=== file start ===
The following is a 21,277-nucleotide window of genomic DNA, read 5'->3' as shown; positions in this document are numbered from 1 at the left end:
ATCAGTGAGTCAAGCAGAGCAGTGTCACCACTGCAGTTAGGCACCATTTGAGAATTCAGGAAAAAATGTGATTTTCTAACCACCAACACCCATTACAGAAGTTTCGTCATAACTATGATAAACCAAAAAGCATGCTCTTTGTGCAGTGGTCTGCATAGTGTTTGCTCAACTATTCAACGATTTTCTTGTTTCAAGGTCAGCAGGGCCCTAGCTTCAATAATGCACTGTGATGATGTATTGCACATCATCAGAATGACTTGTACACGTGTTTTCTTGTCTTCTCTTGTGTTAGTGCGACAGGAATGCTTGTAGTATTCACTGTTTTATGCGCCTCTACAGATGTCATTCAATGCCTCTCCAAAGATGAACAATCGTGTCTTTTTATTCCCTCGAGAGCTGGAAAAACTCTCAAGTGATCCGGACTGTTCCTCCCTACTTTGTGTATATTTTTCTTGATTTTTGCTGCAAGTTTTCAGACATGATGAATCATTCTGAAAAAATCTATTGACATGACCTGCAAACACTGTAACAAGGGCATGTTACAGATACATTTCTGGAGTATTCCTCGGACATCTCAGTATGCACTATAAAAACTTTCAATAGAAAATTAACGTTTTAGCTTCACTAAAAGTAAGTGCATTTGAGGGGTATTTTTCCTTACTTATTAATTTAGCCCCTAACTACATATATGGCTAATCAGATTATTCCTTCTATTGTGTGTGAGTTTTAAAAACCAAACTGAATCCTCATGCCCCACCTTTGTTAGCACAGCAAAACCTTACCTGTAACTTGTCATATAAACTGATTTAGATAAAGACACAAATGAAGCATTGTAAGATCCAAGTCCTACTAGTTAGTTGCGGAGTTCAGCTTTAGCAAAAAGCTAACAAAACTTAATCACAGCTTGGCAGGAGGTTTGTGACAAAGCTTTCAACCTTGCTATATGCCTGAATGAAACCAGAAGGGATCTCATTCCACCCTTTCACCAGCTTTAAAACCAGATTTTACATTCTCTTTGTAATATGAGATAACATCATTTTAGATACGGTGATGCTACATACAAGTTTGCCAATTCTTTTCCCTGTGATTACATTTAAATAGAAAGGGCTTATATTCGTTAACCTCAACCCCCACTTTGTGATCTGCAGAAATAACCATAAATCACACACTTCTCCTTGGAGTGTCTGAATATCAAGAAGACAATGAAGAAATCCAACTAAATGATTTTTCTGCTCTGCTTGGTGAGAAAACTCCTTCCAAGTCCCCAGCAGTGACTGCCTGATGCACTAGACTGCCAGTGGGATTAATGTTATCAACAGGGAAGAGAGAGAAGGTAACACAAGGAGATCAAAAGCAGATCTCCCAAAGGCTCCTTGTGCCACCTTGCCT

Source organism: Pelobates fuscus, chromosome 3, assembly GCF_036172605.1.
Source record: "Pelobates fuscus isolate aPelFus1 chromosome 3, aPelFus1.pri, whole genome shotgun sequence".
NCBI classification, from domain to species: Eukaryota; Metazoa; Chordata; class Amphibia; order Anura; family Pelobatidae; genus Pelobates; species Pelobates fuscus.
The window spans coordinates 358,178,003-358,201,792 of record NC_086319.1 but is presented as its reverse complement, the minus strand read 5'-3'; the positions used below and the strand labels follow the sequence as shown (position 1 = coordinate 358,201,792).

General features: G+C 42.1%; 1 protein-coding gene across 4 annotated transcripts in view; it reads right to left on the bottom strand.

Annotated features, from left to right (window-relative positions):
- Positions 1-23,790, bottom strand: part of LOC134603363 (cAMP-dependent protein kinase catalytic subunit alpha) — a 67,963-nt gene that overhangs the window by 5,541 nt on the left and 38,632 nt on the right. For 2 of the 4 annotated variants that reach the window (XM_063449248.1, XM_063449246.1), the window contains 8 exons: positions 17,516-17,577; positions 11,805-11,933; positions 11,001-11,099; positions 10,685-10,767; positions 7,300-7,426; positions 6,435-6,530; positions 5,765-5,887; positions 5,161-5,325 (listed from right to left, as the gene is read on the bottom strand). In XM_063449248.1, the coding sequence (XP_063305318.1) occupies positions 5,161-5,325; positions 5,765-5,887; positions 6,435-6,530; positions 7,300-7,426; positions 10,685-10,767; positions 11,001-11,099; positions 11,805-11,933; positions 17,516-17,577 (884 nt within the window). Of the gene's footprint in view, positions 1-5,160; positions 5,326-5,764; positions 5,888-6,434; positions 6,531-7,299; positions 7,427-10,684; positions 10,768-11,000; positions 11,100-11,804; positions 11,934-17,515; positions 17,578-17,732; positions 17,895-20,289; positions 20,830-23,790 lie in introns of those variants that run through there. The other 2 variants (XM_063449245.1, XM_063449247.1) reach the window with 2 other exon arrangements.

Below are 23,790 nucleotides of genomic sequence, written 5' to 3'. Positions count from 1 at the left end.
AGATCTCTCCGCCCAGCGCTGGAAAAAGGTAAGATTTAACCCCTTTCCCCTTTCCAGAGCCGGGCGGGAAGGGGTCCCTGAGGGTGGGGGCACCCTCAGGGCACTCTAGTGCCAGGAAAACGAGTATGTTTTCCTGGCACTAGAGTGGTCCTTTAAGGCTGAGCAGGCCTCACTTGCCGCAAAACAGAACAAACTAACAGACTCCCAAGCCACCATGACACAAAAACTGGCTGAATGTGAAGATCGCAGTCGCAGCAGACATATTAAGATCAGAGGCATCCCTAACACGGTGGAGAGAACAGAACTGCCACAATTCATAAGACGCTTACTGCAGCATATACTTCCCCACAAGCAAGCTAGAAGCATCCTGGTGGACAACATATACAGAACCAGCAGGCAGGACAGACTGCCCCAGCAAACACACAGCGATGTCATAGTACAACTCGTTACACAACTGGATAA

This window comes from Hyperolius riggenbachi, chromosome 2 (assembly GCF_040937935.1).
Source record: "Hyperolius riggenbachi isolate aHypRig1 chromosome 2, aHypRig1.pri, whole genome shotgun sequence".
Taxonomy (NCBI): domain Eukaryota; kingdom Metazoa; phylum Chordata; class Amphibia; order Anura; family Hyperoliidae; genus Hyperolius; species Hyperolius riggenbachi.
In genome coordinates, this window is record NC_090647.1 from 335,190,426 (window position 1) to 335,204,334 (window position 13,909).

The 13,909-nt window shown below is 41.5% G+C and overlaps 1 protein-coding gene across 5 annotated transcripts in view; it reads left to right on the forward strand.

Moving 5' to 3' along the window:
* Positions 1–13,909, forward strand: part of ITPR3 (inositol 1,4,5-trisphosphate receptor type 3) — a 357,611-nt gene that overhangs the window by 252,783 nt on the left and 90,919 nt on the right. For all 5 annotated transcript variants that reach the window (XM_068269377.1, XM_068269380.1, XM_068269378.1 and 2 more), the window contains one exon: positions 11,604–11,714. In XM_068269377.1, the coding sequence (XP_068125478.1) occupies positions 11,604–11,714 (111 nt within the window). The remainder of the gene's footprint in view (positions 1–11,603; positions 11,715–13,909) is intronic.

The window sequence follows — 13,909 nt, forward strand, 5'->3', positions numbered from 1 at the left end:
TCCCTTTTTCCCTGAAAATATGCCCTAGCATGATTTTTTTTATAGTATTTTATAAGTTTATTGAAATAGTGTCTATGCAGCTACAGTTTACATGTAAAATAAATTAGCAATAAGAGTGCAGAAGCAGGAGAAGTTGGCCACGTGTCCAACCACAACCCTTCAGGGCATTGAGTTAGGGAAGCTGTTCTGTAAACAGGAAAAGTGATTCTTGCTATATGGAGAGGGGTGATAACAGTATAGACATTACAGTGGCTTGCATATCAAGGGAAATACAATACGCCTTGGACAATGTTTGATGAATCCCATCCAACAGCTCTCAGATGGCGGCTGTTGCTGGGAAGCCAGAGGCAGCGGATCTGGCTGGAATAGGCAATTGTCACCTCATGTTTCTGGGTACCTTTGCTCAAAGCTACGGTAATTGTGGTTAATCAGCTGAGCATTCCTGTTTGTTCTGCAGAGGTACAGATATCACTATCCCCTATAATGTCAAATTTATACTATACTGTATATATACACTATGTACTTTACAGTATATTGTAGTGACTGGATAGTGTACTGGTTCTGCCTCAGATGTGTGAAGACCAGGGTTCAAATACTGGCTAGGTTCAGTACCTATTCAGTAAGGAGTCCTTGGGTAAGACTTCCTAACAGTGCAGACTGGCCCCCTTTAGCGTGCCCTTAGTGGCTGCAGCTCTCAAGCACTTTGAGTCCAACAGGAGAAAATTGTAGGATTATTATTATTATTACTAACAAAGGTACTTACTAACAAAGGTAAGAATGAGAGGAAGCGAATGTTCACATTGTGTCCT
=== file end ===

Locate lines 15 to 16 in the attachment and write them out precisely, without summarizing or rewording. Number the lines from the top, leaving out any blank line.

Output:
In genome coordinates, this window is record NC_090647.1 from 335,190,426 (window position 1) to 335,204,334 (window position 13,909).

The 13,909-nt window shown below is 41.5% G+C and overlaps 1 protein-coding gene across 5 annotated transcripts in view; it reads left to right on the forward strand.